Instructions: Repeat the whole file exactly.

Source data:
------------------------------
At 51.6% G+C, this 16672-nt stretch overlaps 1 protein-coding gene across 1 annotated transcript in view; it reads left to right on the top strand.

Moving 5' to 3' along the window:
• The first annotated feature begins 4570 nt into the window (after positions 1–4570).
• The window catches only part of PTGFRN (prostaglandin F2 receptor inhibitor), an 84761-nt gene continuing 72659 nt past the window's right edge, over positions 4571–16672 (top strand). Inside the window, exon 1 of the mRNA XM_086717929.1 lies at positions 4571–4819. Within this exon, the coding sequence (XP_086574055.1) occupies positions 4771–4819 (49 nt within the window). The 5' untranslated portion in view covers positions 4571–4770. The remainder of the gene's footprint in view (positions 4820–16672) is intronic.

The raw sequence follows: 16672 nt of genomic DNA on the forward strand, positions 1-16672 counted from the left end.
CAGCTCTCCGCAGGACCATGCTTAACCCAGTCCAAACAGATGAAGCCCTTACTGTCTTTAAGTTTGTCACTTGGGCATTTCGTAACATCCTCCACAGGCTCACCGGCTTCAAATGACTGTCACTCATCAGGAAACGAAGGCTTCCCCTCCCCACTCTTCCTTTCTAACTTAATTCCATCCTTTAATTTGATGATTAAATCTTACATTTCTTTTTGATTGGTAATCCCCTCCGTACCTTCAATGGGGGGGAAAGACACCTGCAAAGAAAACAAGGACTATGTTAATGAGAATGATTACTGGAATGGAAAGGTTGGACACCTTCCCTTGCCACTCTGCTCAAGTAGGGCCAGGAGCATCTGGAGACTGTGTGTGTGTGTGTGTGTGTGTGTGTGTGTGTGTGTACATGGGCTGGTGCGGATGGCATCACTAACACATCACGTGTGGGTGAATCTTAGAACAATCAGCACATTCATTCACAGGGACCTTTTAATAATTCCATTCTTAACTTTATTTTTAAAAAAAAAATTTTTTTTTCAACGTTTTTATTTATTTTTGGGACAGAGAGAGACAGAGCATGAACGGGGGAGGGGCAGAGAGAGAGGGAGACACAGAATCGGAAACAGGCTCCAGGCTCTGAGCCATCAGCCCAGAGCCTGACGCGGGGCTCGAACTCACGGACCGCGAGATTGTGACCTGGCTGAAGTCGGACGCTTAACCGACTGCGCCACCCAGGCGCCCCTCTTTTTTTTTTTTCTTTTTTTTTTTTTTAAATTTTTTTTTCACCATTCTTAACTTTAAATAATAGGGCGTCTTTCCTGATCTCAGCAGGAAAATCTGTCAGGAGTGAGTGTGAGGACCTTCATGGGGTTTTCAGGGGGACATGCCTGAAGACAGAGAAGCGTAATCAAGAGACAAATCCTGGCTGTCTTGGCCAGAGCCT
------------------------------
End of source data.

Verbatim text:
At 51.6% G+C, this 16672-nt stretch overlaps 1 protein-coding gene across 1 annotated transcript in view; it reads left to right on the top strand.

Moving 5' to 3' along the window:
• The first annotated feature begins 4570 nt into the window (after positions 1–4570).
• The window catches only part of PTGFRN (prostaglandin F2 receptor inhibitor), an 84761-nt gene continuing 72659 nt past the window's right edge, over positions 4571–16672 (top strand). Inside the window, exon 1 of the mRNA XM_086717929.1 lies at positions 4571–4819. Within this exon, the coding sequence (XP_086574055.1) occupies positions 4771–4819 (49 nt within the window). The 5' untranslated portion in view covers positions 4571–4770. The remainder of the gene's footprint in view (positions 4820–16672) is intronic.

The raw sequence follows: 16672 nt of genomic DNA on the forward strand, positions 1-16672 counted from the left end.
CAGCTCTCCGCAGGACCATGCTTAACCCAGTCCAAACAGATGAAGCCCTTACTGTCTTTAAGTTTGTCACTTGGGCATTTCGTAACATCCTCCACAGGCTCACCGGCTTCAAATGACTGTCACTCATCAGGAAACGAAGGCTTCCCCTCCCCACTCTTCCTTTCTAACTTAATTCCATCCTTTAATTTGATGATTAAATCTTACATTTCTTTTTGATTGGTAATCCCCTCCGTACCTTCAATGGGGGGGAAAGACACCTGCAAAGAAAACAAGGACTATGTTAATGAGAATGATTACTGGAATGGAAAGGTTGGACACCTTCCCTTGCCACTCTGCTCAAGTAGGGCCAGGAGCATCTGGAGACTGTGTGTGTGTGTGTGTGTGTGTGTGTGTGTGTGTGTACATGGGCTGGTGCGGATGGCATCACTAACACATCACGTGTGGGTGAATCTTAGAACAATCAGCACATTCATTCACAGGGACCTTTTAATAATTCCATTCTTAACTTTATTTTTAAAAAAAAAATTTTTTTTTCAACGTTTTTATTTATTTTTGGGACAGAGAGAGACAGAGCATGAACGGGGGAGGGGCAGAGAGAGAGGGAGACACAGAATCGGAAACAGGCTCCAGGCTCTGAGCCATCAGCCCAGAGCCTGACGCGGGGCTCGAACTCACGGACCGCGAGATTGTGACCTGGCTGAAGTCGGACGCTTAACCGACTGCGCCACCCAGGCGCCCCTCTTTTTTTTTTTTCTTTTTTTTTTTTTTAAATTTTTTTTTCACCATTCTTAACTTTAAATAATAGGGCGTCTTTCCTGATCTCAGCAGGAAAATCTGTCAGGAGTGAGTGTGAGGACCTTCATGGGGTTTTCAGGGGGACATGCCTGAAGACAGAGAAGCGTAATCAAGAGACAAATCCTGGCTGTCTTGGCCAGAGCCT